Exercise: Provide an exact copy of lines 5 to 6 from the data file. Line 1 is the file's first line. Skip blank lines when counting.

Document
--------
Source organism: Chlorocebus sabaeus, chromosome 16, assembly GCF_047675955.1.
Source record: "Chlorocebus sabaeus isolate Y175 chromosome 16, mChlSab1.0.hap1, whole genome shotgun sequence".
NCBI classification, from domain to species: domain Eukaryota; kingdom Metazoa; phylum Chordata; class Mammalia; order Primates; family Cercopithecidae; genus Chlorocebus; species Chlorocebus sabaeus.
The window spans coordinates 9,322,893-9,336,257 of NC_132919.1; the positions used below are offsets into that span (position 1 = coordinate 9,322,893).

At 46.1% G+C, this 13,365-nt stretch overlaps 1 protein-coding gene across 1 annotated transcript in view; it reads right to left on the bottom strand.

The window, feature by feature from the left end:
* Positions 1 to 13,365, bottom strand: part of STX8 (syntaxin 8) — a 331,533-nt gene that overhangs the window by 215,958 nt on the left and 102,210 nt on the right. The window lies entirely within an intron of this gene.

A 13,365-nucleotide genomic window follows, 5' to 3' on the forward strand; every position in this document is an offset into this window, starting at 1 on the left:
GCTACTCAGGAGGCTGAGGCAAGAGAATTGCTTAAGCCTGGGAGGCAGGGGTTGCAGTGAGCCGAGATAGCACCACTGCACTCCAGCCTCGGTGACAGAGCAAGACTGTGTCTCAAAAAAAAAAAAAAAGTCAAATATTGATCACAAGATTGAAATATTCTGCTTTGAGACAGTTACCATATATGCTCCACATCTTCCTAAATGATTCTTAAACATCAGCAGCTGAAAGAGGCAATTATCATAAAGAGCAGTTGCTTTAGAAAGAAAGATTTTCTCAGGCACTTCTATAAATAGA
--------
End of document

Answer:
At 46.1% G+C, this 13,365-nt stretch overlaps 1 protein-coding gene across 1 annotated transcript in view; it reads right to left on the bottom strand.

The window, feature by feature from the left end: